// Save a note via Streaming
  rpc SaveLargeNote (stream Note) returns (NoteSaveReply) {}

Notice that you use the stream keyword to indicate the direction of the stream. The stream keyword on the function argument is on the caller side for client-server streaming.

Generate the protocol buffer code using protoc. The command is the same as before:

protoc --go_out=. --go_opt=paths=source_relative 
    --go-grpc_out=. --go-grpc_opt=paths=source_relative 
    notes/notes.proto

Implement the new SaveLargeNote function in the server code:

func (s *notesServer) SaveLargeNote(stream notes.Notes_SaveLargeNoteServer) error {
        var finalBody []byte
        var finalTitle string
        for {
                // Get a packet
                note, err := stream.Recv()
                if err == io.EOF {
                        log.Printf("Received a note to save: %v", finalTitle)
                        err := notes.SaveToDisk(&notes.Note{
                                Title: finalTitle,
                                Body:  finalBody,
                        }, "testdata")

                        if err != nil {
                                stream.SendAndClose(&notes.NoteSaveReply{Saved: false})
                                return err
                        }

                        stream.SendAndClose(&notes.NoteSaveReply{Saved: true})
                        return nil
                }
                if err != nil {
                        return err
                }
                log.Printf("Received a chunk of the note to save: %v", note.Body)
                // Concat packet to create final note
                finalBody = append(finalBody, note.Body...)
                finalTitle = note.Title
        }
}

Note these elements in the above code:

  • stream.Recv() lets you consume a packet (the order of packets in a stream is preserved)
  • io.EOF error ends a stream
  • stream.SendAndClose is used to close the stream and send the response to the client

Now you need to update the client. You’ll add a new option -l that will instruct the client to use the new SaveLargeNote:

saveLargeBody := saveCmd.Bool("l", false, "flag to upload a note broken as a stream")

Create the stream by splitting the Body into chunks. The following code needs to be placed inside the save case. When using the save comment, if saveLargeBody is provided, then use the gRPC stream.

if *saveLargeBody {
                        stream, err := c.SaveLargeNote(ctx)
                        if err != nil {
                                log.Fatalf("Fail to create stream: %v", err)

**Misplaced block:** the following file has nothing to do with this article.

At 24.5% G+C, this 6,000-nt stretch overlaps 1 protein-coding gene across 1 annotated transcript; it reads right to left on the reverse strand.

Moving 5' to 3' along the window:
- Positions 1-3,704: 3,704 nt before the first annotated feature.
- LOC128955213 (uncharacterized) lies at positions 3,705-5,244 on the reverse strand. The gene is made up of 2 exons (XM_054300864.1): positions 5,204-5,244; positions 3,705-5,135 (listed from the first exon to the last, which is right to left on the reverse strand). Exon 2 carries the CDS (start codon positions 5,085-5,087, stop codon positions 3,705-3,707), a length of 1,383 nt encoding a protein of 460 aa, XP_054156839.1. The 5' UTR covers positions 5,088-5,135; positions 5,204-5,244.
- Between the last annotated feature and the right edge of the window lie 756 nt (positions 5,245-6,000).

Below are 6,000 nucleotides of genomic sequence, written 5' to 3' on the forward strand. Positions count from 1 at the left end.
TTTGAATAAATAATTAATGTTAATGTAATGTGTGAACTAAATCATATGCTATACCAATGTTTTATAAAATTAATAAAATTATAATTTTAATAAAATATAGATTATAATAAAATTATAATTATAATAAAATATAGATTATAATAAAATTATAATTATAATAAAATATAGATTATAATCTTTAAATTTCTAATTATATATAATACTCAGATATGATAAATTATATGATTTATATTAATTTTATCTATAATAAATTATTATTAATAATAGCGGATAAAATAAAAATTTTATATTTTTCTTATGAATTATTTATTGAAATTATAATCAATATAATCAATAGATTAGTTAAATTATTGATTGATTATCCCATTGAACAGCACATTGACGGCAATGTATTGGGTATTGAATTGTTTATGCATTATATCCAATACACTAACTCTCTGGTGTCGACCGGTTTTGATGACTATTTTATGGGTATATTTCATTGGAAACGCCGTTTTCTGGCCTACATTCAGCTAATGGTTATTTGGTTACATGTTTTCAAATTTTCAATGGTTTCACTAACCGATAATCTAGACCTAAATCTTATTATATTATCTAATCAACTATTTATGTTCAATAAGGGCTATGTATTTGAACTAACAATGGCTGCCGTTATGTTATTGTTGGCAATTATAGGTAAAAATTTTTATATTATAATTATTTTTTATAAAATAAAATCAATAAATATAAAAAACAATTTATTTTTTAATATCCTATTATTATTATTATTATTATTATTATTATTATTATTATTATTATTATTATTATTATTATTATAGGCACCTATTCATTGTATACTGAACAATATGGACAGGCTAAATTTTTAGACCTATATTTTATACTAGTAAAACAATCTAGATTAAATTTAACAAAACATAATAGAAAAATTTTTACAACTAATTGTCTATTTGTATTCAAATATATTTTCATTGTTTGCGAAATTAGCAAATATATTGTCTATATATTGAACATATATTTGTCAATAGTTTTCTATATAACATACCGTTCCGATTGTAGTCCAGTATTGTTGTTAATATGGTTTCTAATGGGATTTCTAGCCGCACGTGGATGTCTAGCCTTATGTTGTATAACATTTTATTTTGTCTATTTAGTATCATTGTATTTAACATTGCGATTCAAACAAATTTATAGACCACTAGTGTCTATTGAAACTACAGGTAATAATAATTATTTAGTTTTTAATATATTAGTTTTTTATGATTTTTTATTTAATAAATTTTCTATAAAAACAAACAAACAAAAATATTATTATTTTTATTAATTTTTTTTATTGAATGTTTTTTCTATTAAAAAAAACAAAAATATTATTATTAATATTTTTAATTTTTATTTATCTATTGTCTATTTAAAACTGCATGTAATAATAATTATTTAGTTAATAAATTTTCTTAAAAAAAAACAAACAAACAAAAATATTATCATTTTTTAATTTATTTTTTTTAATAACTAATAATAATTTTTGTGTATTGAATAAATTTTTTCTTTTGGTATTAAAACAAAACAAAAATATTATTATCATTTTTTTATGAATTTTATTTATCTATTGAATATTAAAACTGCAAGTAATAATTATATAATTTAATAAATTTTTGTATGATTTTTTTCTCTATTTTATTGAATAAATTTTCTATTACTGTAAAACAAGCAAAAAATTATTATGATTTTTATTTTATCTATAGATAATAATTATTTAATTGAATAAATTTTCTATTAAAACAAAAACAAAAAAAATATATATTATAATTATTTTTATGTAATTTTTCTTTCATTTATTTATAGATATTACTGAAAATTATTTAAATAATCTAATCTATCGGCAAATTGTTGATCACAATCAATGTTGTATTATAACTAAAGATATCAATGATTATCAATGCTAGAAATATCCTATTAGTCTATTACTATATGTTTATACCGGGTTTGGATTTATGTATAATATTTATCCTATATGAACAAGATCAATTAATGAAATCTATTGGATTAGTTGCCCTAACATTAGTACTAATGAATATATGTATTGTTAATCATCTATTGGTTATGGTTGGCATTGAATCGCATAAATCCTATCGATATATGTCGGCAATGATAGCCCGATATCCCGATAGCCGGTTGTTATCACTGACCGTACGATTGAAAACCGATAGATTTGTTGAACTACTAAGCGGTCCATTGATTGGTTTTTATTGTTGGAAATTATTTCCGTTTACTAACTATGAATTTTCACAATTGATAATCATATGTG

}
                        chunks := split([]byte(*saveBody), 10)
                        for _, chunk := range chunks {
                                note := &notes.Note{
                                        Title: *saveTitle,
                                        Body:  chunk,
                                }
                                if err := stream.Send(note); err != nil {
                                        log.Fatalf("%v.Send(%v) = %v", stream, note, err)
                                }
                        }
                        _, err = stream.CloseAndRecv()
                        if err != nil {
                                log.Fatalf("%v.CloseAndRecv() got error %v, want %v", stream, err, nil)
                        }
                } else {

Note these elements in the above code:

  • stream.Send sends a packet to the stream
  • stream.CloseAndRecv closes the stream and waits for the server response

Here is the split function used to create a chunk of the Body:

// create bytes chunks for streaming
func split(buf []byte, lim int) [][]byte {
        var chunk []byte
        chunks := make([][]byte, 0, len(buf)/lim+1)
        for len(buf) >= lim {
                chunk, buf = buf[:lim], buf[lim:]
                chunks = append(chunks, chunk)
        }
        if len(buf) > 0 {
                chunks = append(chunks, buf[:len(buf)])
        }
        return chunks
}

You can learn how to implement the remaining two communication options with the gRPC basic tutorial.

Conclusion

gRPC is a faster, smarter option for service-to-service communication and client-server mobile applications. As you saw in this tutorial, gRPC and Golang make a good combination for microservice communication. What you need to do is change your perspective from creating resource-based APIs to creating action-based APIs.

If you’re creating gRPC applications and need to test app performance, Speedscale can help. The traffic replay framework conducts API testing in Kubernetes, offering automatically generated tests based on real-time data that’s stored in Speedscale’s data warehouse for analysis. Speedscale supports gRPC, REST, and GraphQL, among other protocols and environments. To see how Speedscale can help you, sign up for a free trial.

To check your work on this tutorial, you can find the code on GitHub.